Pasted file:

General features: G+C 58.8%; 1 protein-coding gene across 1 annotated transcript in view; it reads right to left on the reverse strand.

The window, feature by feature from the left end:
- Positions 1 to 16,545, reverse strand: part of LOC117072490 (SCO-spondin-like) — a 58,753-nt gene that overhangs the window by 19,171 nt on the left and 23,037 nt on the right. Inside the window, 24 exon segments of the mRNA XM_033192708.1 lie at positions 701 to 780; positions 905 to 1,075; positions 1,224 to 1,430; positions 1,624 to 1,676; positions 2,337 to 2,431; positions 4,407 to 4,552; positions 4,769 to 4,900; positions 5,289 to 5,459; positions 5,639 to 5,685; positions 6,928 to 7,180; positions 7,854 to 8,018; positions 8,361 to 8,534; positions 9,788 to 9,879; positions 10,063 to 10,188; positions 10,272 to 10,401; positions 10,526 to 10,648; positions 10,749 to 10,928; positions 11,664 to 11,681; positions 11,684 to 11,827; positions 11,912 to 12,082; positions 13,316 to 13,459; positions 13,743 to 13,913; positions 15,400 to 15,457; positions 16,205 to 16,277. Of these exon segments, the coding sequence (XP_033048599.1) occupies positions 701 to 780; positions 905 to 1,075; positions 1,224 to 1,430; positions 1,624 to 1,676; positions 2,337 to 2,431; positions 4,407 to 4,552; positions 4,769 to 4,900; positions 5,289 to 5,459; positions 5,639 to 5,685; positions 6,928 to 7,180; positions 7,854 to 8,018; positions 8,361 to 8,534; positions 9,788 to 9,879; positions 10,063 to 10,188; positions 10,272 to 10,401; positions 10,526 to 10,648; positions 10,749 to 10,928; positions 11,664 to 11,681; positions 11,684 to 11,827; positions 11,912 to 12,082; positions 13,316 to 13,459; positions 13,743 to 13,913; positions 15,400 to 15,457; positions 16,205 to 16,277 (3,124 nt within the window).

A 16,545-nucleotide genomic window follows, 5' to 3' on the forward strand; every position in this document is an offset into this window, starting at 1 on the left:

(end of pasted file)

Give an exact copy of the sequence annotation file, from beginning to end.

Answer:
General features: G+C 58.8%; 1 protein-coding gene across 1 annotated transcript in view; it reads right to left on the reverse strand.

The window, feature by feature from the left end:
- Positions 1 to 16,545, reverse strand: part of LOC117072490 (SCO-spondin-like) — a 58,753-nt gene that overhangs the window by 19,171 nt on the left and 23,037 nt on the right. Inside the window, 24 exon segments of the mRNA XM_033192708.1 lie at positions 701 to 780; positions 905 to 1,075; positions 1,224 to 1,430; positions 1,624 to 1,676; positions 2,337 to 2,431; positions 4,407 to 4,552; positions 4,769 to 4,900; positions 5,289 to 5,459; positions 5,639 to 5,685; positions 6,928 to 7,180; positions 7,854 to 8,018; positions 8,361 to 8,534; positions 9,788 to 9,879; positions 10,063 to 10,188; positions 10,272 to 10,401; positions 10,526 to 10,648; positions 10,749 to 10,928; positions 11,664 to 11,681; positions 11,684 to 11,827; positions 11,912 to 12,082; positions 13,316 to 13,459; positions 13,743 to 13,913; positions 15,400 to 15,457; positions 16,205 to 16,277. Of these exon segments, the coding sequence (XP_033048599.1) occupies positions 701 to 780; positions 905 to 1,075; positions 1,224 to 1,430; positions 1,624 to 1,676; positions 2,337 to 2,431; positions 4,407 to 4,552; positions 4,769 to 4,900; positions 5,289 to 5,459; positions 5,639 to 5,685; positions 6,928 to 7,180; positions 7,854 to 8,018; positions 8,361 to 8,534; positions 9,788 to 9,879; positions 10,063 to 10,188; positions 10,272 to 10,401; positions 10,526 to 10,648; positions 10,749 to 10,928; positions 11,664 to 11,681; positions 11,684 to 11,827; positions 11,912 to 12,082; positions 13,316 to 13,459; positions 13,743 to 13,913; positions 15,400 to 15,457; positions 16,205 to 16,277 (3,124 nt within the window).

A 16,545-nucleotide genomic window follows, 5' to 3' on the forward strand; every position in this document is an offset into this window, starting at 1 on the left: